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China as a global market

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Workers process fishes at an aquatic products enterprise in Xiangshan County, east China's Zhejiang Province, April 13, 2011. (Xinhua/Wang Dingchang)

by Ming Jinwei

BEIJING, April 25 (Xinhua) -- American airplanes, Brazilian soybeans, German equipment and Thai tropical fruits.

What do they have in common?

Increasingly large quantities of them are finding their way into the Chinese market.

More and more countries are discovering in China an ever-expanding market for their staple exports as the 1.3 billion Chinese people start to

consume more, supported by rising income and encouraged by the Chinese government, which has made achieving balanced trade and boosting domestic demand policy priorities in the next five years.

Government statistics showed China registered its first quarterly trade deficit in six years in the first three months this year.

Some attribute the trade deficit to rising commodity prices, but others believe it could signify a crucial long-term trend of the Chinese economy as China gradually turns itself from the world factory floor into a major global marketplace.

Besides the quarterly trade deficit, China's overall trade surplus, long a source of friction with some of its major trading partners, has steadily decreased in the past couple of years.

Veronique Riches-Flores, head of thematic research at Societe Generale, a major European financial services company based in France, said in a report that shrinking Chinese trade surplus means the country is becoming a consuming machine from an exporting machine.

The world has a lot to gain when China embarks on a shopping spree. For developing countries, they now have an important alternative market after exports to developed countries stalled in the global financial crisis.

China became the largest trading partner and the single biggest export market of Southeast Asian countries in 2010.

A free trade area was created at the beginning of last year between China and the 10 members of the Association of Southeast Asian Nations

(ASEAN). Given the increasing appetite of Chinese consumers for foreign goods, ASEAN countries can expect to sell more to their northern neighbor.

For other major emerging economies, the Chinese market is also of critical importance.

The total exports of Brazil, Russia, India and South Africa combined to China recorded a stellar 52.7 percent year-on-year increase in the first quarter, reaching 33.05 billion U.S. dollars.

China, now the world's second largest economy, has replaced the United States as Brazil's largest trading partner, as it buys billions of dollars worth of Brazilian agricultural products, crude oil and iron ore.

In Africa, the Chinese market means increasing trade opportunities and something more.

Charles Robertson, global chief economist at Renaissance Capital, a Russian investment bank and research organization, noted that total trade between Africa and China was just 10.6 billion dollars in 2000, and it rose sharply to 129 billion dollars in 2010.

In a recently published interview with Moneyweb, a leading source of investment information in South Africa, Robertson added that some African countries, supported by export revenues from China, had managed to secure development loans from Chinese banks to improve poor infrastructure, which could further help economic development.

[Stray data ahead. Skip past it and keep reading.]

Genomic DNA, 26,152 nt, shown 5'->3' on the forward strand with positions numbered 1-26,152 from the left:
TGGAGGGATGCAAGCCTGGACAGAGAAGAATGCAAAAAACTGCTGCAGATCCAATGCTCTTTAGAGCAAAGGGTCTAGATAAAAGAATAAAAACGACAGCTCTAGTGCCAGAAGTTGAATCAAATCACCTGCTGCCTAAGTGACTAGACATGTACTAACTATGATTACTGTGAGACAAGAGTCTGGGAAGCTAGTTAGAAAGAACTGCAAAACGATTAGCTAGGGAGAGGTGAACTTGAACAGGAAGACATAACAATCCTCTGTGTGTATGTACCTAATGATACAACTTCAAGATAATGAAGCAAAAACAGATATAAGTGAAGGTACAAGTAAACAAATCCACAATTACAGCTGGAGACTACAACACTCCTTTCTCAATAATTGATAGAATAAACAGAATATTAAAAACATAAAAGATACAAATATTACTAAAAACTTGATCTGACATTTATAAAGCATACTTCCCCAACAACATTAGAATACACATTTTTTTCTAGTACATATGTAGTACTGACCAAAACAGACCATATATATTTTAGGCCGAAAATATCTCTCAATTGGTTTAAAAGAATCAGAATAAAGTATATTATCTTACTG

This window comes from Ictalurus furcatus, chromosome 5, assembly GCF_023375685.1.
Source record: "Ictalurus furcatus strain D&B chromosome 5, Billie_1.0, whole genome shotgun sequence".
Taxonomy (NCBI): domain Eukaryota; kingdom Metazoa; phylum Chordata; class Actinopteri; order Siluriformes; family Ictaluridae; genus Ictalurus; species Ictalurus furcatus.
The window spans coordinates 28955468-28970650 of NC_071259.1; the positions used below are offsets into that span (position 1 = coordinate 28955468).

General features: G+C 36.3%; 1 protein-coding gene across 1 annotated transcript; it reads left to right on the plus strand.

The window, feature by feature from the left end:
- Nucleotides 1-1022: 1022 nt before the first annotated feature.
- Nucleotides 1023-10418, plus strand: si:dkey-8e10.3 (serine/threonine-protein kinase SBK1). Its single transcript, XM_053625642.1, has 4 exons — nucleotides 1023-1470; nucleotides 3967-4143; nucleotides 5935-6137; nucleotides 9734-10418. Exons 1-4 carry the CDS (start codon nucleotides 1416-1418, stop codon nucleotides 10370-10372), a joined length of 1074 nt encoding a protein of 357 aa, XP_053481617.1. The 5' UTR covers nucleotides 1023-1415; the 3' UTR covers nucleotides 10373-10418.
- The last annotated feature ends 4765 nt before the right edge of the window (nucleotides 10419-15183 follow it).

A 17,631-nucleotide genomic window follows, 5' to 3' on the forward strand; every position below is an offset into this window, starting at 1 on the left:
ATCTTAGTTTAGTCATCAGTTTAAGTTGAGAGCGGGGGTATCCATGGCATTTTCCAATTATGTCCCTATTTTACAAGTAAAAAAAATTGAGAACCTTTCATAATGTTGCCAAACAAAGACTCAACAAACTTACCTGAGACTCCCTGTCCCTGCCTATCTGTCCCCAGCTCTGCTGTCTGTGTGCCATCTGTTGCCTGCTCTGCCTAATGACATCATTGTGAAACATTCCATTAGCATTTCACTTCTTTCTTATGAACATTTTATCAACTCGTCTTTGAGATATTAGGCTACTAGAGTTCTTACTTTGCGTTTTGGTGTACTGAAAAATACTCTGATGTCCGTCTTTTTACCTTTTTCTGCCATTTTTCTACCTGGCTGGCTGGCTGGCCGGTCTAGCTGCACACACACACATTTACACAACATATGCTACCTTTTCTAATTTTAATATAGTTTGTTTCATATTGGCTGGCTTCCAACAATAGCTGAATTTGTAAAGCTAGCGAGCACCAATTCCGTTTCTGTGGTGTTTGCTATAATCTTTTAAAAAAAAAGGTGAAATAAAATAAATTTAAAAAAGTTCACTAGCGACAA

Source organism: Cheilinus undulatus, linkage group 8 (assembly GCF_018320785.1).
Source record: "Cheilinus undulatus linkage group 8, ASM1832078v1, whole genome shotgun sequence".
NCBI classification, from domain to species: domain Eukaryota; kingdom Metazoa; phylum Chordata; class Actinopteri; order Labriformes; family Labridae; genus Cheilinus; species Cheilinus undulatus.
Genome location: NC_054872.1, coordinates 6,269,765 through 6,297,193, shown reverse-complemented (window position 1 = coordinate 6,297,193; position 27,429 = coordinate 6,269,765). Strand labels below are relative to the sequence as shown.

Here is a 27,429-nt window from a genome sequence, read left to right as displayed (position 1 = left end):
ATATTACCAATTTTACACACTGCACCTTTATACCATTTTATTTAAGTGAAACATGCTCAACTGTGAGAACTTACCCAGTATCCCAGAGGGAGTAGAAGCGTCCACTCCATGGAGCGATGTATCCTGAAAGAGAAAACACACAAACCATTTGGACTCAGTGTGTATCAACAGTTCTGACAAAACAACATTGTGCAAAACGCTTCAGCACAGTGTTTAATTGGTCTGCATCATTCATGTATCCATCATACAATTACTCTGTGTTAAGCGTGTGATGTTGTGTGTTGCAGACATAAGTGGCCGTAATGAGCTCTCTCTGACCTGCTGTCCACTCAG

Some buyers takes photos outside the exhibition hall of the 109th China Import and Export Fair, also called the Canton Fair, held in Guangzhou, south China's Guangdong Province, April 15, 2011. The Canton Fair, China's largest trade fair and a key indicator of the country's trade and economic development, opened Friday amid growing inflation concerns weighing on the nation's exporters. (Xinhua/Chen Yehua)

The Chinese market is not only a boon to the developing countries. For developed countries, selling to the East is also essential, especially when they still struggle with high unemployment rates and lackluster economic growth nearly three years after the eruption of the global financial crisis.

U.S. President Barrack Obama has long sought to increase U.S. exports to help the country climb out of the crisis. The Chinese market plays an important role in the scheme.

U.S. exports to China have grown faster in recent years than those to other regions of the world. U.S. Treasury Secretary Timothy Geithner once said China could one day become the biggest market for U.S. goods and services.

For European countries, China, once a source of fierce competition with local manufacturers, has increasingly become an important business partner.

The German Edition of Financial Times said in a recent article that booming trade with China means European companies can sell more and more of their products to Chinese consumers, which has lifted share prices of many European industrial powerhouses.

Currently, German exports to China are bigger than those to its traditional fellow European partners like Belgium, Switzerland and Poland.

When China buys more, it is good for the rest of the world, but it is also good for China itself.

With more foreign-made products pouring into the Chinese market, Chinese consumers have the opportunity of buying some of the fine products from around the world, while Chinese companies can use imported equipment and technologies to further their own development.

More balanced trade with the rest of the world can also help ease lingering trade tensions between China and its major trading partners, thus paving the way for more cooperative economic and trade ties.

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